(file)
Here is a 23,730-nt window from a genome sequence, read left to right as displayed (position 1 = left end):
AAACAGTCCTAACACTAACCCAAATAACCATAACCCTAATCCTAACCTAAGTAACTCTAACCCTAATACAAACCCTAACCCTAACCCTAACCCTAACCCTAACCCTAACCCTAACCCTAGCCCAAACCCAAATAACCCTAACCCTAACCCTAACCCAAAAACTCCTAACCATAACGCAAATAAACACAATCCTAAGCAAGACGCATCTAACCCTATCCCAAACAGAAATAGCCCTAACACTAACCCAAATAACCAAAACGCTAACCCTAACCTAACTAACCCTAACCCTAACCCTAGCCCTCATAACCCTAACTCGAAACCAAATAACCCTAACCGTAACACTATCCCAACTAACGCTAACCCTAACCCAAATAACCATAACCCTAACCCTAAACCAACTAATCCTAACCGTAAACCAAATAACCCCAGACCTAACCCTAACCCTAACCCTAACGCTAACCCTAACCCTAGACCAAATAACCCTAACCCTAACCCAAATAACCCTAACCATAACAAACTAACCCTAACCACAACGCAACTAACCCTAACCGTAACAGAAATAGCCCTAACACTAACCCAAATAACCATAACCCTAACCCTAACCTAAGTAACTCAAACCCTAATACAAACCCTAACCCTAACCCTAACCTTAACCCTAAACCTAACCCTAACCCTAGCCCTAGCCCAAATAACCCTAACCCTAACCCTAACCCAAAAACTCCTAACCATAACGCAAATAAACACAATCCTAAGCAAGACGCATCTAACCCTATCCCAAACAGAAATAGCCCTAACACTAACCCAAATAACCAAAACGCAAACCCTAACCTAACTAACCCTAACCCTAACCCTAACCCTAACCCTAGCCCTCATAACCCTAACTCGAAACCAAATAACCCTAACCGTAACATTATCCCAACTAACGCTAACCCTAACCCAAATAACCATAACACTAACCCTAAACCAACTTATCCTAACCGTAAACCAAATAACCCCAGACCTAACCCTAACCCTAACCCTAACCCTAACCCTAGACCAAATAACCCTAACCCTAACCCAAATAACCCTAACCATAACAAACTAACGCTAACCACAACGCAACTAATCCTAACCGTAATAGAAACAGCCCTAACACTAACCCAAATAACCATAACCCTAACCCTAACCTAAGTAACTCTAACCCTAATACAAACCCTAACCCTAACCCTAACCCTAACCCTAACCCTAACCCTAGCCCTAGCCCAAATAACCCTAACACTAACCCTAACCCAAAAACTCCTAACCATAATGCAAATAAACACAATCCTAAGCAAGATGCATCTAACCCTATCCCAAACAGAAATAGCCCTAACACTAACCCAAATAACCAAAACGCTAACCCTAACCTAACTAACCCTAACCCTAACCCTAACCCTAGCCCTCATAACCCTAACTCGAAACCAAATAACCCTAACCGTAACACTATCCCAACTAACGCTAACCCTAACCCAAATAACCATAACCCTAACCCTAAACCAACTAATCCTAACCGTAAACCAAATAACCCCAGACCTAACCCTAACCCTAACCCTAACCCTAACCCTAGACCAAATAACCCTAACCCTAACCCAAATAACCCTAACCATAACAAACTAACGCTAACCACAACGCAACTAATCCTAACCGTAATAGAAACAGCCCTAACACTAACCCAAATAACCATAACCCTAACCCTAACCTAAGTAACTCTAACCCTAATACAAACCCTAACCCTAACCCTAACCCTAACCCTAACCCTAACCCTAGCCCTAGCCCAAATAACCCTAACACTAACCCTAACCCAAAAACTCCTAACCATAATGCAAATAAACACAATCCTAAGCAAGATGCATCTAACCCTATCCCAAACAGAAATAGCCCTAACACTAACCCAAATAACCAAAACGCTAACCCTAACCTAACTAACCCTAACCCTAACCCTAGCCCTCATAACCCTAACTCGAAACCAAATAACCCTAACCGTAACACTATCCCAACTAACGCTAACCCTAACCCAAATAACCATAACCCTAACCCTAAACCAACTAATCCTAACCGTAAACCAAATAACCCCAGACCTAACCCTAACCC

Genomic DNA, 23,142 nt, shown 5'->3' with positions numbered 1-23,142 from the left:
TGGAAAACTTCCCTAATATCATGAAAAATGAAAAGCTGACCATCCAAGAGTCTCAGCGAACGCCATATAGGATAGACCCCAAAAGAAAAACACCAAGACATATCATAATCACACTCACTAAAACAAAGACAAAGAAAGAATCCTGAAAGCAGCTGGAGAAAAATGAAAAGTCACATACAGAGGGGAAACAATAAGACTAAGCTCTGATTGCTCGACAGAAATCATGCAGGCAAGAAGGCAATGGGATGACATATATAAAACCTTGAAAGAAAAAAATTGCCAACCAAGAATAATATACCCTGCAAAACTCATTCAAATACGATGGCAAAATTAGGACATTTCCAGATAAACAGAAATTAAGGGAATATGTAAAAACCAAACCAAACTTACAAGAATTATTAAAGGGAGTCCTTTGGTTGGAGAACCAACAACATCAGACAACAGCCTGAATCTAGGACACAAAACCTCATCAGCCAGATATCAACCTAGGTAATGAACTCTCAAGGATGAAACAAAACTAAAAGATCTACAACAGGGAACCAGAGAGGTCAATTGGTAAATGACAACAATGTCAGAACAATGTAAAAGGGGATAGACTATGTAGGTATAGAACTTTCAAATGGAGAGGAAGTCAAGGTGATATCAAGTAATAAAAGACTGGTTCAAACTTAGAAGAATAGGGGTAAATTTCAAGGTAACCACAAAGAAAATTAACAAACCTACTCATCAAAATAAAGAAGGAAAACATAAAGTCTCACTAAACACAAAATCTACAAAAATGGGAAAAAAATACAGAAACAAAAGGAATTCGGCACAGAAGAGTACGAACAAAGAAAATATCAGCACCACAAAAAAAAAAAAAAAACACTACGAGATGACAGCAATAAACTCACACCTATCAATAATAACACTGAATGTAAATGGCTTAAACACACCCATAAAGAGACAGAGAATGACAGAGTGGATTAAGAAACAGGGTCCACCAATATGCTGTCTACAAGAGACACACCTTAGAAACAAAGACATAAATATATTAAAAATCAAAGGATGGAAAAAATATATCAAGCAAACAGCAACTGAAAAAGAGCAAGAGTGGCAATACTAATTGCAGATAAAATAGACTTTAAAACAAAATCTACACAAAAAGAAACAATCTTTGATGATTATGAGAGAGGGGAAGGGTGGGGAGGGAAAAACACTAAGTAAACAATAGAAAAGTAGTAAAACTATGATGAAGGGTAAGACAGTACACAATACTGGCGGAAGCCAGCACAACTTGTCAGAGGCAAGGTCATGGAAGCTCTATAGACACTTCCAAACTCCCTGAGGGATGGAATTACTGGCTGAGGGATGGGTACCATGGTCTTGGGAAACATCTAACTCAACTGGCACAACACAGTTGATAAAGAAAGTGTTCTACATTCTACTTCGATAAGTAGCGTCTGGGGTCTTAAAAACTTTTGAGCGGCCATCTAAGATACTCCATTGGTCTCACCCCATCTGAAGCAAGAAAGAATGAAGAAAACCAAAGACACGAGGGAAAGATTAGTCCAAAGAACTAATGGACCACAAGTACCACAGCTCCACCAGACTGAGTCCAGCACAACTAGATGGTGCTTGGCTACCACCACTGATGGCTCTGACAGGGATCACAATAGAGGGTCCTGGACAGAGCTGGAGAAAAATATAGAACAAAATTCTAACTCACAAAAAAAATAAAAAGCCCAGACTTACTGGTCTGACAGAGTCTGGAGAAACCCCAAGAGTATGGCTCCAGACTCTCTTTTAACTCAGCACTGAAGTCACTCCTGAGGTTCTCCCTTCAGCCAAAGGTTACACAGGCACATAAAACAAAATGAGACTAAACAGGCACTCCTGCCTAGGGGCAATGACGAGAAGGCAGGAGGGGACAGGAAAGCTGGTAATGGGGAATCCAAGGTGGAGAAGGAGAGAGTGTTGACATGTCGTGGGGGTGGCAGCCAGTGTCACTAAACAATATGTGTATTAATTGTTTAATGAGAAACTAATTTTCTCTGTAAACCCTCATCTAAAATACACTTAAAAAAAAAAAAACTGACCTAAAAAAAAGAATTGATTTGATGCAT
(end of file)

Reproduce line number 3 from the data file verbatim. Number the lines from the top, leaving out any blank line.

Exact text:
Genomic DNA, 23,142 nt, shown 5'->3' with positions numbered 1-23,142 from the left: